$$\tilde{X}(2m) = \sum_{n=0}^{N/2-1} x(n) e^{{-j4 \pi mn \over N}}, \; m=0,1, ..., {N \over 2}-1$$

$$ \implies \tilde{X}(2m) = \sum_{n=0}^{N/2-1} x(n) e^{{-j2 \pi mn \over N/2}} = X(m), \; m=0,1, ..., {N \over 2}-1$$

Thus, we can extract the $N/2$ point DFT of $x$ from the DFT of its zero-padded version simply by sampling the even points.

#### Notes

The zero padding operation increases the size of the DFT and results in a higher resolution of frequency bins. While only the even points in the DFT of the zero-padded sequence are relevant to us, the odd points provide an interpolation between the even points and hence result in an overall *smoother* spectral output. This "trick" can be used to get a smoother visualization of the spectrum or to get more refined estimates of the amplitudes of spectral bins of interest. Note, however, that zero-padding does not create any new information, i.e. frequency components which are otherwise unresolvable in the original input will not magically get resolved by padding the input with zeros. The only way to improve frequency resolution is to consider a longer segment of the input for analysis. This is a common point of confusion and has been addressed in many a blog (e.g. here, here, and here)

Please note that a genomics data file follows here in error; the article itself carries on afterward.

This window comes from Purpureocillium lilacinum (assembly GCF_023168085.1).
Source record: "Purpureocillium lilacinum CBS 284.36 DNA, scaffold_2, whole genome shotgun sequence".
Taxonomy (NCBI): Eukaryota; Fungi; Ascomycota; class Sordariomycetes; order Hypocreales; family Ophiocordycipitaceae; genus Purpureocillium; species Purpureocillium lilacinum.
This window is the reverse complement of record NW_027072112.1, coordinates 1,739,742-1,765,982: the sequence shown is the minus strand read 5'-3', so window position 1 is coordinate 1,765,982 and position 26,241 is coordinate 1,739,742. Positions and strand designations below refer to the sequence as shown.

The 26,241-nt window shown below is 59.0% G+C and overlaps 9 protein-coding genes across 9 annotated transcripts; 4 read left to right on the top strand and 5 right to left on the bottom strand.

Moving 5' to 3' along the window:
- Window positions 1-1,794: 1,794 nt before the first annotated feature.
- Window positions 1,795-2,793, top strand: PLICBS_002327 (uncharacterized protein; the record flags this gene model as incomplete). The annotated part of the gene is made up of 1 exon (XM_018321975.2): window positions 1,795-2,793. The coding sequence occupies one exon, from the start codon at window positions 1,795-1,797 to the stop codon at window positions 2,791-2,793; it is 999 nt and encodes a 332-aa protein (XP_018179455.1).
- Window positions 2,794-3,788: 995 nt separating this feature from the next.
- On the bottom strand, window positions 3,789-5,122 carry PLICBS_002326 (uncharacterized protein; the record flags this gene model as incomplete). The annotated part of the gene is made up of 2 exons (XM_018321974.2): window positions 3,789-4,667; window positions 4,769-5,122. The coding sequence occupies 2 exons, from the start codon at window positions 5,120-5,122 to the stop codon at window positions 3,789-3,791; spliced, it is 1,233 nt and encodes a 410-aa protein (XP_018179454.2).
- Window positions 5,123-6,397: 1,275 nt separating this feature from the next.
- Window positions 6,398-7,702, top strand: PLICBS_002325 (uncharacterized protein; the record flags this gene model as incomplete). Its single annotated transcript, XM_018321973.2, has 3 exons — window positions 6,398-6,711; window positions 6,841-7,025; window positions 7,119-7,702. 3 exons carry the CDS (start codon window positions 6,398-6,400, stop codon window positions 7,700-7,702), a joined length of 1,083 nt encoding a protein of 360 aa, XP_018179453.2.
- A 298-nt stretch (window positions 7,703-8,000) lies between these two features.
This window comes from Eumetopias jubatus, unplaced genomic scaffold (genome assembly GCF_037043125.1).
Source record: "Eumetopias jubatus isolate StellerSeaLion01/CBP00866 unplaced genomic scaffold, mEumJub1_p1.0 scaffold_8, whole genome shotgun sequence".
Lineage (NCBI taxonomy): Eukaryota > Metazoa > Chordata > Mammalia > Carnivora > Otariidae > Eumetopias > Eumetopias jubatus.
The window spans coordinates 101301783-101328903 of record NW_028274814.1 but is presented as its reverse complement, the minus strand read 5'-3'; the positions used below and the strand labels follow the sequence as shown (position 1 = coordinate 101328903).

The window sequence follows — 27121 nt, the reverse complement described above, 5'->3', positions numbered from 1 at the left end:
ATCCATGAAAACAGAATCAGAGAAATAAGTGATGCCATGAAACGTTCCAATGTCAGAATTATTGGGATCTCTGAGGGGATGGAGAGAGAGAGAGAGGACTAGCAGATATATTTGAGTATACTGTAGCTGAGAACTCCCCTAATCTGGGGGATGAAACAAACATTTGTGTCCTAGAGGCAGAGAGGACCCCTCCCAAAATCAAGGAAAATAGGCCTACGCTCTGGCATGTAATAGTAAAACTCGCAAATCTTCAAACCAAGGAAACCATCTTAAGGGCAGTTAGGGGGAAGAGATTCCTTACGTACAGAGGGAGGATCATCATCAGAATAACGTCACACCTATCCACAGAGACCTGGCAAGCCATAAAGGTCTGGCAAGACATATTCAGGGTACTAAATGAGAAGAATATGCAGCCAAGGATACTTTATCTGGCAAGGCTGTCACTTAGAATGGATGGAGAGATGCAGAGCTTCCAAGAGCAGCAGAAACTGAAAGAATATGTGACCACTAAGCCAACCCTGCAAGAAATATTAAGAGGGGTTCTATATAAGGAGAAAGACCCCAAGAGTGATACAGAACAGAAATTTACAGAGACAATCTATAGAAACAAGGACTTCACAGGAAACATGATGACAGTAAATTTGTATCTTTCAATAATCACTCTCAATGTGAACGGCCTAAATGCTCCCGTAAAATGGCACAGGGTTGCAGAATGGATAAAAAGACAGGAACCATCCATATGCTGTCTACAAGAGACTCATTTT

#### Extensions

What if we had padded the zeros at the start of the signal $x$ or had placed $x$ in the middle with $N/4$ zeros on either side? Those well-versed with properties of the DFT will immediately recognize these two configurations are merely circular shifts (mod $N$) of $\tilde{x} = [x 0_{N/2}]$, which can be related to a phase component in spectral domain. Nevertheless, it is instructive to walk through the analysis for one of them.

Let's say we defined $\tilde{x} = [0_{N/2} \; x]$. The $N$ point DFT of $\tilde{x}$ is computed as

$$\tilde{X}(k) = \sum_{n=0}^{N-1} \tilde{x}(n) e^{{-j2 \pi kn \over N}}, \; k=0,1, ..., N-1$$

$$= \sum_{n=0}^{N/2-1} \underbrace{\tilde{x}(n)}_{=0} e^{{-j2 \pi kn \over N}} + \sum_{n=N/2}^{N-1} \underbrace{\tilde{x}(n)}_{=x(n-N/2)} e^{{-j2 \pi kn \over N}}, \; k=0,1, ..., N-1$$

$$= \sum_{n=N/2}^{N-1} x(n-N/2) e^{{-j2 \pi kn \over N}}, \; k=0,1, ..., N-1$$